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Hashd al-Sha’abi Turkmen cmdr. calls on US 'occupation forces' to leave Iraq

US Rep. Ilhan Omar (D-MN) (L) talks with Speaker of the House Nancy Pelosi (D-CA) during a rally with fellow Democrats before voting on H.R. 1, or the People Act, on the East Steps of the US Capitol on March 08, 2019 in Washington, DC. (AFP photo)
US army soldiers stand next to a military vehicle in the town of Bartella, east of Mosul, Iraq, on December 27, 2016. (Photo by Reuters)

A high-ranking commander of Iraqi pro-government Popular Mobilization Units, commonly known by the Arabic name Hashd al-Sha’abi, has described American military forces in Iraqi as “aggressive and occupying,” demanding their withdrawal from the war-ravaged Arab country.

“We don't want the presence of US or any other foreign military force in Iraq. We consider it unacceptable. There is no rational explanation for the American troops’ presence in our country. In the past, they pretended to be fighting Daesh in order to stay in Iraq. Now, Daesh is over and Americans don’t have any reliable excuse,” Kenan Tuzlu, the commander of the Turkmen unit of Hashd al-Sha’abi, told Russia’s Sputnik news agency.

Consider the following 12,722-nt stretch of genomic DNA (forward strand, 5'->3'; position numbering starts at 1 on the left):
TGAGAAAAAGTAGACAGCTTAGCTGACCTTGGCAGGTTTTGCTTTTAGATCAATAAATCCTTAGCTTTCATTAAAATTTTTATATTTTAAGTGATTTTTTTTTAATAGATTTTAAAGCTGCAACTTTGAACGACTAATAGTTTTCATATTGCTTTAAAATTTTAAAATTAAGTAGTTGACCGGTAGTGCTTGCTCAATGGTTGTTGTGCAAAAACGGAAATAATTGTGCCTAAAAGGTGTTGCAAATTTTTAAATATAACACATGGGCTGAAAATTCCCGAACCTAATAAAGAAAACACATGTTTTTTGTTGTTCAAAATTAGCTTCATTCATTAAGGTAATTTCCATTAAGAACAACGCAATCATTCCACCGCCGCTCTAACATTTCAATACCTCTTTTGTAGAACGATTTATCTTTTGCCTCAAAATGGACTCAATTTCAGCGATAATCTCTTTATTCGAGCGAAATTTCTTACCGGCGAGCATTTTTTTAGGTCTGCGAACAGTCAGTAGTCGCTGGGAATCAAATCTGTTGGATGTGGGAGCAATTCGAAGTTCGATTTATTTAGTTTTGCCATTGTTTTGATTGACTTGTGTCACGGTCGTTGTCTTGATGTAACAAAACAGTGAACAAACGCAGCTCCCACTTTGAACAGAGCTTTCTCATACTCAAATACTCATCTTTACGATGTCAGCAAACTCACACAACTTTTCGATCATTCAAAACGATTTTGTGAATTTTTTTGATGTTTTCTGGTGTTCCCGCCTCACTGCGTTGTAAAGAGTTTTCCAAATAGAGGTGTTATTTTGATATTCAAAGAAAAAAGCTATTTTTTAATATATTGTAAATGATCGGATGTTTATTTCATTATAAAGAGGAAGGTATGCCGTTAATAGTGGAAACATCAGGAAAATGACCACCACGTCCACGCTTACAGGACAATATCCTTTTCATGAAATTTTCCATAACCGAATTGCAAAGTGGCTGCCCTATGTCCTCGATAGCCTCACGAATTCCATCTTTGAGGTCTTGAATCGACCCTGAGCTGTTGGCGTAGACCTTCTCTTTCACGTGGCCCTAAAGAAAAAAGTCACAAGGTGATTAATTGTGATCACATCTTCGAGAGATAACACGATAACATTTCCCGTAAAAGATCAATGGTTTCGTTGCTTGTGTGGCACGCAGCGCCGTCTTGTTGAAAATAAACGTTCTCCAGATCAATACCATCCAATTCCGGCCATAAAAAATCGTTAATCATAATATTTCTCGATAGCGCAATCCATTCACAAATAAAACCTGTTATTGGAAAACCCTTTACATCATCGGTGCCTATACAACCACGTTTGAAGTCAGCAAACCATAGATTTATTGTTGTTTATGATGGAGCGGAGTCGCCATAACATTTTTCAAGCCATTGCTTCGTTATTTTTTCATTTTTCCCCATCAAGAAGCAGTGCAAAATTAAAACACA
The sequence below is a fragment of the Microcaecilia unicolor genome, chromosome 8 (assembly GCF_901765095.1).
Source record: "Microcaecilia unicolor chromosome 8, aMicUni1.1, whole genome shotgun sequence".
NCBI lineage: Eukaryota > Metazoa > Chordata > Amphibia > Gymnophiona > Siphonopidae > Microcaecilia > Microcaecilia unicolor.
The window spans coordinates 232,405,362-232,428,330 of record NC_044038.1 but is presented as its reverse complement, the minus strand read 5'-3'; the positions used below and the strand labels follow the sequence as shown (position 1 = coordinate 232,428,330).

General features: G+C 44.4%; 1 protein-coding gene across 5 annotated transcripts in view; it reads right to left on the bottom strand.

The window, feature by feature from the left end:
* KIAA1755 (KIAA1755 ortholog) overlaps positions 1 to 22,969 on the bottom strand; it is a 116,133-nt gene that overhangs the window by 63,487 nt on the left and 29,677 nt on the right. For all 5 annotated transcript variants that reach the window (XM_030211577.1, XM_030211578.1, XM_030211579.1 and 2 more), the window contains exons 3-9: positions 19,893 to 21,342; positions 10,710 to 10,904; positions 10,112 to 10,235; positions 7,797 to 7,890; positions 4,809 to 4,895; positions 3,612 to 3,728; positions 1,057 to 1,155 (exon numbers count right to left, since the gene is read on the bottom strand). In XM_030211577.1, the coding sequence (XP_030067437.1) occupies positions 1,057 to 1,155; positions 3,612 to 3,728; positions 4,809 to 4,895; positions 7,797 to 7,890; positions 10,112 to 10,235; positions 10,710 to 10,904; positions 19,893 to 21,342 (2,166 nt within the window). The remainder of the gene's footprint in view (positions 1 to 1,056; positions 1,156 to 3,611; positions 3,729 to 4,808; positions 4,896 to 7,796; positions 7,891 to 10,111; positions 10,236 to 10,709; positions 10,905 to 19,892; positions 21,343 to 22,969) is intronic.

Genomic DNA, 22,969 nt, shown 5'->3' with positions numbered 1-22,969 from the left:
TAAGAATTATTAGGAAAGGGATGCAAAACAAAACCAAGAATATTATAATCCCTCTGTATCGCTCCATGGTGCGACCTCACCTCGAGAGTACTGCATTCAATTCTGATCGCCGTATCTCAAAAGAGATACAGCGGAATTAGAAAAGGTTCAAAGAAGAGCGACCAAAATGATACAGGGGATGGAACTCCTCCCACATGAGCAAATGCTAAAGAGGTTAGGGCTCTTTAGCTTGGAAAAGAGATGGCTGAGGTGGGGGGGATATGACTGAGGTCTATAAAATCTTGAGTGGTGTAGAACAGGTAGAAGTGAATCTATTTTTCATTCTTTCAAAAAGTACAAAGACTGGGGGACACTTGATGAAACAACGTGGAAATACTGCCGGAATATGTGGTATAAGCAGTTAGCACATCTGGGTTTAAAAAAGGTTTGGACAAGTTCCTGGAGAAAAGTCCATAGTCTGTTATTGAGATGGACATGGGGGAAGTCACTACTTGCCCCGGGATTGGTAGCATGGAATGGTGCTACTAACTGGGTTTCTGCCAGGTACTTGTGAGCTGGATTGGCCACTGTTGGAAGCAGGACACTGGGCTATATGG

He added, “We were opposed to the American military presence in Iraq even before Daesh was destroyed. Our forces and the Iraqi army were fighting against Daesh. Under a military agreement that expired in 2011, Americans should leave Iraq. However, they don’t stick to that agreement. Iraqi people don’t want US military staff to stay in their country. No country would like to be occupied by another country.”

Tuzlu further warned that if the United States continues its military presence in Iraq, Hashd al-Sha’abi will regard it as an enemy force.

“Abu Mahdi al-Muhandis, the second-in-command of the Iraqi Popular Mobilization Units, never wanted the US presence in Iraq. All senior Hashd al-Sha’abi officers also demand the withdrawal of American forces from the country. American military forces set up their bases mainly in areas where Kurdish forces are active. Hashd al-Sha’abi doesn’t need the US military presence in Iraq.”

On December 9 last year, Iraq’s Prime Minister Haider al-Abadi declared the end of military operations against the Daesh terrorist group in the Arab country.

Members of Hashd al-Sha’abi celebrate after Iraqi Prime Minister Haider al-Abadi declared victory in the war against Daesh, along the Iraqi-Syrian border west of the border town of al-Qa’im on December 9, 2017. (Photo by AFP)

“Our forces are in complete control of the Iraqi-Syrian border and I therefore announce the end of the war against Daesh,” Abadi told a conference in Baghdad.

Daesh began a terror campaign in Iraq in 2014, overrunning vast swathes in lightning attacks.

Iraqi forces then launched operations to eliminate Daesh and retake lost territory.

Last November, Iraqi forces liberated Rawa, the last remaining town in the grip of the terror outfit.

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